Testing Your e-Commerce Site for Scale and Stability
by Jimmy Fursman
February 29, 2016
One topic the e-Commerce space that is often deferred until early in the fall is preparation for the year-end shopping season and its promise of high-volume sales. For many of our clients the season also brings a natural bump with winter apparel and sports gear.
Alongside the increase in traffic and sales comes a heightened requirement for stability and performance from your website and its supporting infrastructure. Discussions this time of year with your IT Department or Technology Vendor often include the question, “Are we going to be ready?” Even with many assurances from your partners, it would be very comforting to know for sure. After all, there is quite a bit of business on the line this time of year.
Let’s take a look at some of the ways you can establish an honest sense of how your web infrastructure and software stack will perform at several times its average daily load.
Baseline Performance Numbers
We must understand what “normal” looks like in order to create goals for high-traffic scenarios. Taking averages over a reasonable period of time (at least 30 days, up to 12 months) of the following:
- Page Load Time: Site-wide
- Page Load Time: Home Page Only
- Requests per Minute: Site-wide
- Requests per Minute: Home Page Only
- Site Searches per Minute
- Add-To-Cart Requests per Minute
- Begin Checkout Requests per Minute
Separating the Home Page when tracking numbers is important because it is the most visited page and is usually the beginning of any conversion funnel. If you are using a particular landing page (other than the home page) as the start of your funnel, get those metrics too.
There is an increasing expectation from consumers that all website interactions will be instantaneous. This is especially true of pages early in the purchase path – think landing pages and highly-skimmed pages such as search results or product categories. The user is expecting each page to load in 2 seconds or less. If any of these take longer than 3 seconds to load under normal circumstances you have room for improvement.
Consistent Measurement Practices
Define your measurement tools and share the same results with everyone on the team. Nothing is less productive than everyone drawing different conclusions by looking at different numbers. Implement some external performance measurement tools that run outside of your company’s network. Companies of all sizes should have some considerations on their local network that makes the browsing experience different than the general consumer. It is important to get an objective perspective on the way your site behaves over time.
A great, free tool to follow page load times from multiple locations and browsers is Pingdom.com. Pingdom allows you to see a full request of any page on your site through the eyes of a viewer that has never visited your site before. The tool offers a waterfall diagram on the load times of every resource your page requires as well as some general recommendations on improvement. Pingdom also has a free service that will monitor your site for uptime and notify you of an outage.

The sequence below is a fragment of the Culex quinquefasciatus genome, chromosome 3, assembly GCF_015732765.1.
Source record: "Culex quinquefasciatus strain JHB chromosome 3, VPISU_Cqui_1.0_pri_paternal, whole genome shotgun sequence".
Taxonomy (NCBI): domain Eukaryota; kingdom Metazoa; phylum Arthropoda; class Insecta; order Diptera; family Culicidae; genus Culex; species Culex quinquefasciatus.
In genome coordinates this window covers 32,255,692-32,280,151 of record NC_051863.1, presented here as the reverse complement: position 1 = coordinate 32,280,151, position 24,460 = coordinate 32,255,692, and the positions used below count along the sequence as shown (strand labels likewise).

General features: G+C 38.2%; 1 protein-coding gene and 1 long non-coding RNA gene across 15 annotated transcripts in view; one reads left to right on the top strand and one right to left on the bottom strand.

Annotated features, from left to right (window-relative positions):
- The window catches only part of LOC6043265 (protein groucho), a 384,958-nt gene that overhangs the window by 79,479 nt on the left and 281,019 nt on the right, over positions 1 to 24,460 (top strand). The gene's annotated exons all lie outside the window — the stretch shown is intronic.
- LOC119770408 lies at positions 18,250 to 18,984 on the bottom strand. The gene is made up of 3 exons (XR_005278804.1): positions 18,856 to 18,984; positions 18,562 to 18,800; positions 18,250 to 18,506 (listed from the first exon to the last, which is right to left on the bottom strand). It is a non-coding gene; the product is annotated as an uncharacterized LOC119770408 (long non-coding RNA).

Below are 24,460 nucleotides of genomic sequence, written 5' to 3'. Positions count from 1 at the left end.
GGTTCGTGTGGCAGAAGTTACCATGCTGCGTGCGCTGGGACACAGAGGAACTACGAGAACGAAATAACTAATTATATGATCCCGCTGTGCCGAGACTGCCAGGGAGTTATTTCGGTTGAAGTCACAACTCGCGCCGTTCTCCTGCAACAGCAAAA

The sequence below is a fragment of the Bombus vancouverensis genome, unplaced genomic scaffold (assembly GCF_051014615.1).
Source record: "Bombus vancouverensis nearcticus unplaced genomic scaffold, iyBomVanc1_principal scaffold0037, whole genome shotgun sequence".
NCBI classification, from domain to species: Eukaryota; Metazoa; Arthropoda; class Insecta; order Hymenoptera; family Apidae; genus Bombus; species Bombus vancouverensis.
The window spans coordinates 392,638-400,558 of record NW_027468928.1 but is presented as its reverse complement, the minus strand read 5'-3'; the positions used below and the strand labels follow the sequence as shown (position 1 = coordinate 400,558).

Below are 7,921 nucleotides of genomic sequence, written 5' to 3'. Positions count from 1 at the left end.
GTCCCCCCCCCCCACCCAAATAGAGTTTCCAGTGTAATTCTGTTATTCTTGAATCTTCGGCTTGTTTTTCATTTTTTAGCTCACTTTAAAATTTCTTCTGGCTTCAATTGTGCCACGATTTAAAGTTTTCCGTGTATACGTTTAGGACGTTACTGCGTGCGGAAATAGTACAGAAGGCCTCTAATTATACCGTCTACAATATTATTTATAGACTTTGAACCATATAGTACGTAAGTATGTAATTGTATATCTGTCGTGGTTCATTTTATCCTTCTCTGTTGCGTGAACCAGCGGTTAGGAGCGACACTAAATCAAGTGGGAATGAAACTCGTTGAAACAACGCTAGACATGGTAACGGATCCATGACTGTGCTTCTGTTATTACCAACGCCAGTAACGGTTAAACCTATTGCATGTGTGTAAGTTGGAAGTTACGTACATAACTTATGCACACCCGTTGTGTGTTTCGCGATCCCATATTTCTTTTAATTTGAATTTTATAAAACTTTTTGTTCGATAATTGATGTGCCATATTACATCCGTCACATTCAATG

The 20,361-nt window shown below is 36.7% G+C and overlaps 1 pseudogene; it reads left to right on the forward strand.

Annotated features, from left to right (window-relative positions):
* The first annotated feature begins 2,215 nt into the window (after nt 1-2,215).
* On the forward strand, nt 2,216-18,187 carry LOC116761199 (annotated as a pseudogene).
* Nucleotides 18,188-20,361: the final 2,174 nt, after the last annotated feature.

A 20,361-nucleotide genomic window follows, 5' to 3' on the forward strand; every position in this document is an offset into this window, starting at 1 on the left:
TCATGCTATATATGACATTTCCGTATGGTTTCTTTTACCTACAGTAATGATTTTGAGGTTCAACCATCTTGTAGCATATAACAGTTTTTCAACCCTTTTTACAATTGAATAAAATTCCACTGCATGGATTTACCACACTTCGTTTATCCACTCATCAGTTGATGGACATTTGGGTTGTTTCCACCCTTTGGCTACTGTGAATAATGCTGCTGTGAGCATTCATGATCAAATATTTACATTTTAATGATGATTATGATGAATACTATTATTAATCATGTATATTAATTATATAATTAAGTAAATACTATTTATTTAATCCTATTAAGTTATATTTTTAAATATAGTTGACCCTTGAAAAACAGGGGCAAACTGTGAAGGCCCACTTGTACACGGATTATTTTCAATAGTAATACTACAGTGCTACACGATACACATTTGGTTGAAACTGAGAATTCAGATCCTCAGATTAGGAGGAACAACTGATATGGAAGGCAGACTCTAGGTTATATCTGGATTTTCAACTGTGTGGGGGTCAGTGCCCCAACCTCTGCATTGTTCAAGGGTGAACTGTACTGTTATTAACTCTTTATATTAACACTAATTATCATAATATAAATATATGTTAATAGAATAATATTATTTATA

Another great tool for measurement is actually a whole set made by the monitoring company, New Relic. An application performance monitor runs on your server and offers a deeper dive into each process involved in a single web request. New Relic also has a free browser performance tool that offers feedback on what actual visitors to your site experience. At Mercutio, we use New Relic extensively to improve our clients’ online presence.
The Oprah Test
The Oprah test a great way to measure a single dimension by seeing how your site responds to an unexpected spike in traffic to the home page. Imagine Oprah just gave away one of your products to each of the guests in her audience. What would happen to the search traffic on your company or product? What would that mean for visits to your home page? Is your application and infrastructure prepared to handle 1000 hits per minute? 10,000 hits? 100,000 hits? You should find out what that answer is, and it’s not hard to do.
Testing with Real-World Models
Take a look a last year’s numbers by the week and time of day. When were you the busiest? Let’s assume 200% of that traffic to be safe, but be sure to proportion it according to what actually happened – it won’t all be home page visits.
Create a script to use interactive pieces of your site, not just load pages. Add items to the cart, search common keywords, filter those results, and work through a checkout. Don’t yet know what percentage of visitors performed these actions? You’ve got a little homework to do. Don’t have access to this info? You might need to explore implementing or updating your analytics toolset.
If you can see results in a modeled real-world stress test that—maintains the baseline numbers established in earlier (or come really close considering the high load)—then you’re probably in good shape. If your site wasn’t as successful, then you definitely have some high-priority action to take.
If you have recognized some gaps in your website’s ability to perform under an exceptional amount of traffic, please read my other posts on planning for scalability and establishing a disaster recovery plan for your site. As always, I welcome your questions and feedback. If you’d like to arrange for a more in-depth review of your online presence and web infrastructure please contact us and I can put you in touch with a Mercutio engineer.